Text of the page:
I have asked conservative priests in Dallas to offer the TLM. Each conservative priest has refused to do so.

    They won’t even incorporate a bit of Latin into the Novus Ordo Mass.

    Go to virtually any “conservative” parish and one will encounter practically the same liturgical experience that one finds at “liberal” parishes…Protestant meeting hall appearance, vernacular Mass, Communion in the hand, altar girls, piano players…

    Consider the following: Conservative Catholics insisted for years that Rome had stocked the Church with conservative bishops.

    Seminaries for years were filled supposedly with “conservative” men who fanned through the Church, having established (supposedly) “conservatism” at one parish after another.

    Now, consider the state of the Church; the state of Catholic liturgy.

    Enough said regarding “conservative” Catholicism.

  16. Deborah says:

    I have actually found that true liberal Catholics who have the “anything goes” leaning are more friendly and helpful toward the TLM.

    The true liberals usually don’t refuse any request especially if you can show that the Church allows it. We have had much sympathy and assistance to set up the TLM from the liberals in my diocese moreso than from the conservatives. The progressivists of course have a strong hatred toward anything traditional, the TLM particularly, and anything that stifles their creativity.

    The categories are not a perfect science, however it is helpful to realize a person’s basic first principles and where they stand on certain issues. A good strategy can be ruined if the wrong people are approached. Why not figure out who your allies are first?

  17. Louis E. says:

    Wasn’t it Cardinal Tettamanzi who got Guido Marini into the MC business?

  18. Rob F. says:

    Fr Renzo di Lorenzo:

    I believe what you said is true only for priests in the Latin Church. The Latin Church includes particular churches of the (e.g.) Roman, Ambrosian, and Mozarabic rites, and others. It does not include, e.g., the Byzantine, Maronite, Chaldean, Coptic, nor Ethiopic rites. So any Latin-church priest may use the Roman rite, but a Byzantine-church priest, for instance, must be bi-ritual to use the Roman rite.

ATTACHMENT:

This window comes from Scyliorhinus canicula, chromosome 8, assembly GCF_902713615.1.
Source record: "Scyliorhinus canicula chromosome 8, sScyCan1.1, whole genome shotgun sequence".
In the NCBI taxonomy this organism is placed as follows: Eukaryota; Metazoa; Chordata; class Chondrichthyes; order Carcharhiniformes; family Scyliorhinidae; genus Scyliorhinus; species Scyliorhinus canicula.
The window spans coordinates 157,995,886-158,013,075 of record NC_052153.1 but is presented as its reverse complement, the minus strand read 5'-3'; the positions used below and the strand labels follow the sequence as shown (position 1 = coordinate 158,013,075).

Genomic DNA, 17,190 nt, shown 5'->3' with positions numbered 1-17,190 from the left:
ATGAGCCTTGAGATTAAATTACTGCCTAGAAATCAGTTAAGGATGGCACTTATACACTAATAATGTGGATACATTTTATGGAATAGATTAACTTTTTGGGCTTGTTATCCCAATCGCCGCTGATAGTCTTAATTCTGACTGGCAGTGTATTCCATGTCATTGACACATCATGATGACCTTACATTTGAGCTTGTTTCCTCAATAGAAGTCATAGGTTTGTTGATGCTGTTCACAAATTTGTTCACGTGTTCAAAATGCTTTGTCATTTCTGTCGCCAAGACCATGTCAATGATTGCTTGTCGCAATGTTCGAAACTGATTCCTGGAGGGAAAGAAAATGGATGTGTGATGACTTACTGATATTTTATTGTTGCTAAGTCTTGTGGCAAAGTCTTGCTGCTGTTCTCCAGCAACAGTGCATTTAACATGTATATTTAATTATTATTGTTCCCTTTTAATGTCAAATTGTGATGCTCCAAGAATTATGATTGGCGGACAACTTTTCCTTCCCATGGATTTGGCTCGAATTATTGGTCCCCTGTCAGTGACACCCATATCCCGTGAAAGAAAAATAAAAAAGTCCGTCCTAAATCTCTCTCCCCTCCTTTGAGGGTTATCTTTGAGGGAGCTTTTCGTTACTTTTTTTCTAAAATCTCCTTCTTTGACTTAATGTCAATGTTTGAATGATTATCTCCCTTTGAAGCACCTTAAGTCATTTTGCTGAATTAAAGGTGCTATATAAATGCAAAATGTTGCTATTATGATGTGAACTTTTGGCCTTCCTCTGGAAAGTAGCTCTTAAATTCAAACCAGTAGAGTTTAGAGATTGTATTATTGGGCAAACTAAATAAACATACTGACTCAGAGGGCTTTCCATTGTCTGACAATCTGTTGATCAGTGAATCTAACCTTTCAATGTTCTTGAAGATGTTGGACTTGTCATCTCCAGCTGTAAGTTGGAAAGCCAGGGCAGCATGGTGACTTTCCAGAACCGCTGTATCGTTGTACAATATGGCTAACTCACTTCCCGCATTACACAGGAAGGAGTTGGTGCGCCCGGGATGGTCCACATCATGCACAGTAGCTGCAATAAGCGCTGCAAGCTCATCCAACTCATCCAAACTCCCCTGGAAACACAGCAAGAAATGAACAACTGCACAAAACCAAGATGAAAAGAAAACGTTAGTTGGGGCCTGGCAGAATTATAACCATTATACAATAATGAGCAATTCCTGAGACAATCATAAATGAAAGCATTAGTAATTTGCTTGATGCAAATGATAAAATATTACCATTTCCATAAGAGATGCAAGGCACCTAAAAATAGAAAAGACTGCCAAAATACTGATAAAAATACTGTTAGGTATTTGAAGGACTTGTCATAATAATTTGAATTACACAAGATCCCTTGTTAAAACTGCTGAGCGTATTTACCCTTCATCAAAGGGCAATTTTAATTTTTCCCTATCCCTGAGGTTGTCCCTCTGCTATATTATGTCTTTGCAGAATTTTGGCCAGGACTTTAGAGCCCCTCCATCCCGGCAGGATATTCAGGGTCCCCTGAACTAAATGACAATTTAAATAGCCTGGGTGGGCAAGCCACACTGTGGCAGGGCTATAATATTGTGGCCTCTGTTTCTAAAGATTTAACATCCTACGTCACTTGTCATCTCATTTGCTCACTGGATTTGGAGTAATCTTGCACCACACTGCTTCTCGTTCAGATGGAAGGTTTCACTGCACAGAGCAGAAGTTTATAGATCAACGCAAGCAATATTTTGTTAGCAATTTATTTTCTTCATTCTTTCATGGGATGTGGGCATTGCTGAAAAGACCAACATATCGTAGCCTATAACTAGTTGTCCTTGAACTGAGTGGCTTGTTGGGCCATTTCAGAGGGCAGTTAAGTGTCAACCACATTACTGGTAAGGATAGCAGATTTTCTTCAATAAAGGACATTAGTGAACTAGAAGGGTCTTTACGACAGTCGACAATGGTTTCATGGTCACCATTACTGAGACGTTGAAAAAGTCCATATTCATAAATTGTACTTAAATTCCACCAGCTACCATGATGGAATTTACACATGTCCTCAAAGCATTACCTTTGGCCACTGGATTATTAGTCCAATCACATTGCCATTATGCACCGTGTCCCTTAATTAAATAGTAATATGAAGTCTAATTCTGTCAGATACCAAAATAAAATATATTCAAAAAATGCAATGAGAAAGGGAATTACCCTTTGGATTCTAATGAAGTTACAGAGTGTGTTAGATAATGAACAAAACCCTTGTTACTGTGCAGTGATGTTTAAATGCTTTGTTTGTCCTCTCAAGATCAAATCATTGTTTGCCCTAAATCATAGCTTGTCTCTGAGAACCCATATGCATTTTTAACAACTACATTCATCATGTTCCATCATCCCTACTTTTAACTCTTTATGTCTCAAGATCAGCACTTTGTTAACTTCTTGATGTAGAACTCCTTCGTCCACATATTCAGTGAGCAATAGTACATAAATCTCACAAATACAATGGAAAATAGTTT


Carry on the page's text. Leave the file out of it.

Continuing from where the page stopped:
19. Fr Renzo di Lorenzo says:

    Thanks, Rob F.

    But, does this mean, taking the argument one step further, that those in Milan (should they so desire) may ask for the extraordinary form of the Roman Rite and that they will have to be provided with it, that is, unless 500 people does not yet constitute a group in the eyes of the Archbishop (as if that decision would be up to him)?

  20. Nicola - Ambrosianus says:

    The Ambrosian Rite is normative in Milan. Ambrosian Rite priests cannot celebrate in the Roman Rite if not outside the Diocese, and the Archbishop is the Chief of the Ambrosian Rite.
    Card. Tettamanzi – through is Vicar Manganini – is using this a pretext to declare that the Motu Proprio doesn’t apply to the Ambrosian Rite, and preventing priests wishing to celebrate according to the classic form to be able to do so under threat of severe punishment.

    The saddest thing is that this decision is more and more often seen as a legitimate opposition against Papal authority by some “progressive” priests who suggest to “pray for the Pope, but do what the Archbishop say”, which is very close to an openly schismatic, gallican mentality…

  21. Diffal says:

    Logically if the cardinal believes that the motu proprio holds no power in Milan then surely neither would Sacrosanctum Concilium or indeed VII as a whole be enforceable or applicable within the territory?
    therefore allowing, even encouraging the Traditional Ambrosian Rite unhindered?

  22. Fr Renzo di Lorenzo says:

    And, there we have it: non-ad-orientem leads to schism.

    Why? Because when one screams, “Look at me; look at me! Not the Lord!, this marauding tyranny of individualism creates the structure of the schism that is just looking for an opportunity.

  23. Barbara Rickman says:

    Fear not!